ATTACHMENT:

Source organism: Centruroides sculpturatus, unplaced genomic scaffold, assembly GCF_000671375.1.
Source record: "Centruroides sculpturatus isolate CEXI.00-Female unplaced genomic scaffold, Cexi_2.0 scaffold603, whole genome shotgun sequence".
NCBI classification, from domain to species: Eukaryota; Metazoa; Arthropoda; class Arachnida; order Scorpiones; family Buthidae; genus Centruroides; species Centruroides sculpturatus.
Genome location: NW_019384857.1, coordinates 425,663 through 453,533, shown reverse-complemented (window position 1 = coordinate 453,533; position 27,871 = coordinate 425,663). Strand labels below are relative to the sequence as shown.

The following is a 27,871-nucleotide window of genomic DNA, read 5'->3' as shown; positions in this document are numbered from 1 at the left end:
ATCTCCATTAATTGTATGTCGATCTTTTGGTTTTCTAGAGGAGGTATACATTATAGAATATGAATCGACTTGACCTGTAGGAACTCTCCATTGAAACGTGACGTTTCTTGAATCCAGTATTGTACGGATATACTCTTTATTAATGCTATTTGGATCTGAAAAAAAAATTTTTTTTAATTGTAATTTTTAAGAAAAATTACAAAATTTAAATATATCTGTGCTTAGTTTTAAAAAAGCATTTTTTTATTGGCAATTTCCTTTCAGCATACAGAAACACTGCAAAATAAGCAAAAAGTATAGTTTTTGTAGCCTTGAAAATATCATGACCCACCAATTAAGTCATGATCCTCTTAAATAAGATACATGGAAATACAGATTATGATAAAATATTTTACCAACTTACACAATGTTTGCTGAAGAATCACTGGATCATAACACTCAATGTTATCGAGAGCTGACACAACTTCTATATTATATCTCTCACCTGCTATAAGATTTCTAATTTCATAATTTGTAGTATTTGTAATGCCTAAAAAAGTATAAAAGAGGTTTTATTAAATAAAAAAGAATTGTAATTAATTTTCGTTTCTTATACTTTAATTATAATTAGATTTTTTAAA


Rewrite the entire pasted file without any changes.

Source organism: Centruroides sculpturatus, unplaced genomic scaffold, assembly GCF_000671375.1.
Source record: "Centruroides sculpturatus isolate CEXI.00-Female unplaced genomic scaffold, Cexi_2.0 scaffold603, whole genome shotgun sequence".
NCBI classification, from domain to species: Eukaryota; Metazoa; Arthropoda; class Arachnida; order Scorpiones; family Buthidae; genus Centruroides; species Centruroides sculpturatus.
Genome location: NW_019384857.1, coordinates 425,663 through 453,533, shown reverse-complemented (window position 1 = coordinate 453,533; position 27,871 = coordinate 425,663). Strand labels below are relative to the sequence as shown.

The following is a 27,871-nucleotide window of genomic DNA, read 5'->3' as shown; positions in this document are numbered from 1 at the left end:
ATCTCCATTAATTGTATGTCGATCTTTTGGTTTTCTAGAGGAGGTATACATTATAGAATATGAATCGACTTGACCTGTAGGAACTCTCCATTGAAACGTGACGTTTCTTGAATCCAGTATTGTACGGATATACTCTTTATTAATGCTATTTGGATCTGAAAAAAAAATTTTTTTTAATTGTAATTTTTAAGAAAAATTACAAAATTTAAATATATCTGTGCTTAGTTTTAAAAAAGCATTTTTTTATTGGCAATTTCCTTTCAGCATACAGAAACACTGCAAAATAAGCAAAAAGTATAGTTTTTGTAGCCTTGAAAATATCATGACCCACCAATTAAGTCATGATCCTCTTAAATAAGATACATGGAAATACAGATTATGATAAAATATTTTACCAACTTACACAATGTTTGCTGAAGAATCACTGGATCATAACACTCAATGTTATCGAGAGCTGACACAACTTCTATATTATATCTCTCACCTGCTATAAGATTTCTAATTTCATAATTTGTAGTATTTGTAATGCCTAAAAAAGTATAAAAGAGGTTTTATTAAATAAAAAAGAATTGTAATTAATTTTCGTTTCTTATACTTTAATTATAATTAGATTTTTTAAA